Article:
Edward Ashley, Matt Gavan, Callum Turner and Anthony Boyle in...

 Edward Ashley, Matt Gavan, Callum Turner and Anthony Boyle in "Masters of the Air"  on Apple TV+. Credit: Apple TV+

LIMITED SERIES "Masters of the Air"

WHERE Streaming Friday on Apple TV+

WHAT IT'S ABOUT The Eighth Army Air Force's 100th Bomb Group — soon to be known as the Bloody 100th — arrives at Thorpe Abbotts airfield in East Anglia, England, in the spring of 1943, with an immediate goal of bringing the war to Germany. By June, the 100th does, as waves of B-17 “Flying Fortresses'' (“Forts'') head for the German mainland, although (on average) more than half do not return. Major Gale “Buck” Cleven (Austin Butler), his close friend Maj. John “Bucky” Egan (Callum Turner), Lt. Curtis Biddick (Barry Keoghan), and navigator Lt. Harry Crosby (Anthony Boyle) quickly assume leadership positions because of their skill, but soon enough realize skill has little to do with survival. Some of those who don't perish in the skies over enemy territory — these precision daylight bombing runs were far more perilous than the Royal Air Force's nighttime ones — end up in a massive stalag. 

This long-awaited nine-part companion to "Band of Brothers'' (2001) and “The Pacific'' (2010) was also produced by John Orloff, and developed by Steven Spielberg and Tom Hanks. While largely an adaptation of Donald L. Miller's 2006 history of the Eighth and 100 BG, Crosby's own memoirs were also incorporated.

MY SAY Miller's fine source material for this series went to considerable lengths to make readers feel what these “Fort” crew members felt in the moment, but what they — and you — will feel from the first frames is the cold.

Not just mere cold, but something so implacable that bare skin is superglued to anything that's metal before the frostbite sets in. That magisterial title “Masters of the Air” is forcibly ironic in these instances, after which ironies pile upon more ironies. No one is a “master” up in that cerulean blue, but an intruder, soon to be a statistic.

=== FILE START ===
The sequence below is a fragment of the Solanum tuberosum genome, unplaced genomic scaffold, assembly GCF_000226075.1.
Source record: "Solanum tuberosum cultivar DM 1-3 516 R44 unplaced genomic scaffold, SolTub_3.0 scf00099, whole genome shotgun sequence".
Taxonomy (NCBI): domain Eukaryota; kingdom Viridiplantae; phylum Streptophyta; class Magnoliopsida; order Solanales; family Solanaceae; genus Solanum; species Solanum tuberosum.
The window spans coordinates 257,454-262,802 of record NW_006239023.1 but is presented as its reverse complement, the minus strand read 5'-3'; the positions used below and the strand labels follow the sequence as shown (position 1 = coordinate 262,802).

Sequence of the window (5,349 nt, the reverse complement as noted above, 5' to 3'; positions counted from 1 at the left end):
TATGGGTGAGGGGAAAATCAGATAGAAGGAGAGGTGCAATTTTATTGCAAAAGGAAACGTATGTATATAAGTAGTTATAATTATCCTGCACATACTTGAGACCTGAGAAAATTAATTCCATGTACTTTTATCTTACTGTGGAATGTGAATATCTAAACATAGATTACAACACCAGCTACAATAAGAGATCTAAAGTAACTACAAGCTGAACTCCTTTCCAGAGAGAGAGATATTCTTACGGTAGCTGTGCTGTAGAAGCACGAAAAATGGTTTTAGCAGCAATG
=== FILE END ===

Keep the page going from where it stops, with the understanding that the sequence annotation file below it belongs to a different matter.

The white-knuckle battle scenes of “Masters” aren't just minor masterpieces of direction and cinematography (they are) but also attempt to erase the line between illusion and reality (they effortlessly do). They're also unblinkered: If a leg, or face, or arm is blown off, then you will see that. If the airmen are terrified, panicked or helpless, you will understand why. There are no heroics up there, or platitudes about “saving democracy”; it's all about survival in time frames measured in seconds, then fractions of those. “Masters'' is a numbers game that everyone, for the most part, eventually loses. Or as someone explains, “If you stay alive for 11 [out of the required 25] missions, you beat the odds — or you didn't.”

But immersive viewing experience aside, all of this is what puts “Masters” at a disadvantage compared to “Band of Brothers,” the classic that launched this trilogy 23 years ago. “Brothers” had a mostly intact core cast, narrative throughline and a climactic episode (“Why We Fight”') that clarified the Allied cause. Because of the remorseless arithmetic of “Masters,” characters (some of them big stars) are dispatched with ruthless efficiency, while storylines in the early episodes tend to be circular (up they go, back some of them come … then repeat).

And like the cavalry to the rescue, the Tuskegee Airmen — along with their legendary 332nd Fighter Group “Red Tail” P-51 Mustangs — arrive too late in the series for their own intensely dramatic stories to get a fuller treatment. 

Nevertheless, what "Masters'' accomplishes is remarkable enough, and a genuinely moving tribute to those “bomber boys” of the Eighth, which the late CBS commentator Andy Rooney (who flew as a reporter with the 100th) called “one of the great fighting forces in the history of warfare.”

You are about to see why.

BOTTOM LINE Magnificent achievement.

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